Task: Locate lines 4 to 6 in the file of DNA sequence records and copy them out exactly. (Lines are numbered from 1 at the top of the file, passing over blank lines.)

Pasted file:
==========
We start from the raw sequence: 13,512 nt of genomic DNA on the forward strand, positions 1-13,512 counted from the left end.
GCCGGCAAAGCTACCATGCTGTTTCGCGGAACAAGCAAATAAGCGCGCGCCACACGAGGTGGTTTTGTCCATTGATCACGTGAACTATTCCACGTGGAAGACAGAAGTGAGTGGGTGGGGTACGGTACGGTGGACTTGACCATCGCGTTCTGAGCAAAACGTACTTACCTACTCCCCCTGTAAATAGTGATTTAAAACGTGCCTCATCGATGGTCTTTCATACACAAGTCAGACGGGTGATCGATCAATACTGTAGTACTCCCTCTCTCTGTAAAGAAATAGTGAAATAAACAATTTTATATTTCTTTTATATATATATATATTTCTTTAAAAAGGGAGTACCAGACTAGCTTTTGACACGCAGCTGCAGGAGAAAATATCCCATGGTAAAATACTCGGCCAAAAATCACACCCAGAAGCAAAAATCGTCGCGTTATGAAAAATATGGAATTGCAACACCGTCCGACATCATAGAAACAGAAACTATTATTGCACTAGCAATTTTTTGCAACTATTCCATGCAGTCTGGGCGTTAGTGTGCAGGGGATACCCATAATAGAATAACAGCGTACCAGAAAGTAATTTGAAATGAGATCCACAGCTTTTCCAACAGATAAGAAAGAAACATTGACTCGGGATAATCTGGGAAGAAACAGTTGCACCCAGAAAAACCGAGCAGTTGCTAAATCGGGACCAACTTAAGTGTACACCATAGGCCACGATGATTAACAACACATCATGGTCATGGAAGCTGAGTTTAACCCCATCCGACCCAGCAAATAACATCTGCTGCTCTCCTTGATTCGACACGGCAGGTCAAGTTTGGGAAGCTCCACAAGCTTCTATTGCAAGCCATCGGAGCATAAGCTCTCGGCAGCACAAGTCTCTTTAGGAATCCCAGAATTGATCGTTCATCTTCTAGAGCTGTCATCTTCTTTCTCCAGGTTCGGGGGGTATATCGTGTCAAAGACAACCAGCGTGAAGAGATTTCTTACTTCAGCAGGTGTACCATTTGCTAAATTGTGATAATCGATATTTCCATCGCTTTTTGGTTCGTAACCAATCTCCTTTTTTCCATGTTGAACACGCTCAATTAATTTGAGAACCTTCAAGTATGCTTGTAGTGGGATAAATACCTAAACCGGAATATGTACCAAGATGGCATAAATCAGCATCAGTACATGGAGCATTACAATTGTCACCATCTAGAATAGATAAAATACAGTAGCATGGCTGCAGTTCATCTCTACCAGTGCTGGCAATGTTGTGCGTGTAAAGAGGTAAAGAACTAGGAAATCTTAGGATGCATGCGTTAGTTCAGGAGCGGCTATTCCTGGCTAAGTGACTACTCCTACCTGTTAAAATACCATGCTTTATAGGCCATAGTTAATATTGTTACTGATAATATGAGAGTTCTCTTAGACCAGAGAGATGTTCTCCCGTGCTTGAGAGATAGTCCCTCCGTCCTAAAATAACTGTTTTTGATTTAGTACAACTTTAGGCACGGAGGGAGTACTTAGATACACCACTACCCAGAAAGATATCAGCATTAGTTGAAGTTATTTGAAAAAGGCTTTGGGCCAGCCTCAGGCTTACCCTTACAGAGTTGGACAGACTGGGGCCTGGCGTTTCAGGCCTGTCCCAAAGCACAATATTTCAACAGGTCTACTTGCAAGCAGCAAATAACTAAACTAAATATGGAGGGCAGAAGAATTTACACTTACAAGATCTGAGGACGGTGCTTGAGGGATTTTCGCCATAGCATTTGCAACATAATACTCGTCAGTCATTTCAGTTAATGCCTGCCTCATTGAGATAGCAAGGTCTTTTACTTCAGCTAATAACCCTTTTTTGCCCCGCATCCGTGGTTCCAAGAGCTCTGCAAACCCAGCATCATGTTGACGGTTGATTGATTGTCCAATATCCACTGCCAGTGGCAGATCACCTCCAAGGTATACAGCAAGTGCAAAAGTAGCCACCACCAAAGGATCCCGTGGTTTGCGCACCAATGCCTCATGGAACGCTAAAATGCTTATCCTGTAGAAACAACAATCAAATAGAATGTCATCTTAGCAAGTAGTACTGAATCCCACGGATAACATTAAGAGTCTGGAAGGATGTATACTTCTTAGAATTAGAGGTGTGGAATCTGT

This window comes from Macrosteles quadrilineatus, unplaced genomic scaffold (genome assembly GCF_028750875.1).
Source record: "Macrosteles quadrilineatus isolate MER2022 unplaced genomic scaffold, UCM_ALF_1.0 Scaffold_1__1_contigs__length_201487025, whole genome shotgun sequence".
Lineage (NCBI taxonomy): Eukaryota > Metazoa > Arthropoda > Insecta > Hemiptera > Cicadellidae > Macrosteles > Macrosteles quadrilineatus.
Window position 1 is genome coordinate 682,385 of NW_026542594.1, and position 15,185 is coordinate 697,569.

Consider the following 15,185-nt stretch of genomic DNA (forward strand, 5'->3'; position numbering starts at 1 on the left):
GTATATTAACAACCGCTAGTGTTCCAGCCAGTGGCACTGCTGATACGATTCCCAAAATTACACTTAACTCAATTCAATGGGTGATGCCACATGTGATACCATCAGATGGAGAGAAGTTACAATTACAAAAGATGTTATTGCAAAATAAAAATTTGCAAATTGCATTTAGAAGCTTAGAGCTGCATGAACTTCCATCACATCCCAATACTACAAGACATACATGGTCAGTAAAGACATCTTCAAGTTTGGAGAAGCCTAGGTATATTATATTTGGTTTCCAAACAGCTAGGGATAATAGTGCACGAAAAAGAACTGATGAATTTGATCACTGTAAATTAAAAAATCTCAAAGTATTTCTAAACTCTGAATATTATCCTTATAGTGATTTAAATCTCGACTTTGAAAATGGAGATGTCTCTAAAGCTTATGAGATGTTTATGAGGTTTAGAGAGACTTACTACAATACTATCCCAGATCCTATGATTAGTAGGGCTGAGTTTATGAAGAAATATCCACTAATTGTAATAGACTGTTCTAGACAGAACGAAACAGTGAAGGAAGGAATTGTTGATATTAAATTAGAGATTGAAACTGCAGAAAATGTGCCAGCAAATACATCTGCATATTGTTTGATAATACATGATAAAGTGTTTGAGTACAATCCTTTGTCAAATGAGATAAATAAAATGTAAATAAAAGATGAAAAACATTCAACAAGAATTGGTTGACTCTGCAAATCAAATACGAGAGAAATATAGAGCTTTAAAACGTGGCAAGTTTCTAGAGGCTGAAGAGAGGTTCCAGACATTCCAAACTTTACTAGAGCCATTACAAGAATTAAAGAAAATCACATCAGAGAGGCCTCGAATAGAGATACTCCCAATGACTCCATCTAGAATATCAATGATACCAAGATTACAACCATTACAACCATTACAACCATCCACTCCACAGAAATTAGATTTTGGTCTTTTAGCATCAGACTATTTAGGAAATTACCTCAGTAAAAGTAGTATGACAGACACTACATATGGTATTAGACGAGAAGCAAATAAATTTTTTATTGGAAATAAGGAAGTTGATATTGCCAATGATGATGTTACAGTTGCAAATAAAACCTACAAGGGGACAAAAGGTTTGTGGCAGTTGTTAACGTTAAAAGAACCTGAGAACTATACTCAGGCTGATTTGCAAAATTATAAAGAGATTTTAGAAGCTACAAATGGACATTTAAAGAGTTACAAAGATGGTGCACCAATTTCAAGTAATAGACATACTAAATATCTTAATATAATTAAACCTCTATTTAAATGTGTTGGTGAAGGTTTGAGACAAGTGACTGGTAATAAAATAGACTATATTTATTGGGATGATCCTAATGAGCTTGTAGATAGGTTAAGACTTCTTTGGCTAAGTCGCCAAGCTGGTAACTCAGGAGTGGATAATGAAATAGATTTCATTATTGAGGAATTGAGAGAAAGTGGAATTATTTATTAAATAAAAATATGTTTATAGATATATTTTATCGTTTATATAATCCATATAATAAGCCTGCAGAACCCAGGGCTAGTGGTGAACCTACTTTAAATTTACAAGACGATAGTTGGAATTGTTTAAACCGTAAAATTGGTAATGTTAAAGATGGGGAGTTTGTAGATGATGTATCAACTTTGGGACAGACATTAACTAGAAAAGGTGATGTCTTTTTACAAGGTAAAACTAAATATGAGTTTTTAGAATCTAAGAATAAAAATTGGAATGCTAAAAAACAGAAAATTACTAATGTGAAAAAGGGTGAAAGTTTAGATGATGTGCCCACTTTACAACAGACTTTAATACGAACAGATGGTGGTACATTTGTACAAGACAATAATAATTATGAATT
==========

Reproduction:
Source record: "Macrosteles quadrilineatus isolate MER2022 unplaced genomic scaffold, UCM_ALF_1.0 Scaffold_1__1_contigs__length_201487025, whole genome shotgun sequence".
Lineage (NCBI taxonomy): Eukaryota > Metazoa > Arthropoda > Insecta > Hemiptera > Cicadellidae > Macrosteles > Macrosteles quadrilineatus.
Window position 1 is genome coordinate 682,385 of NW_026542594.1, and position 15,185 is coordinate 697,569.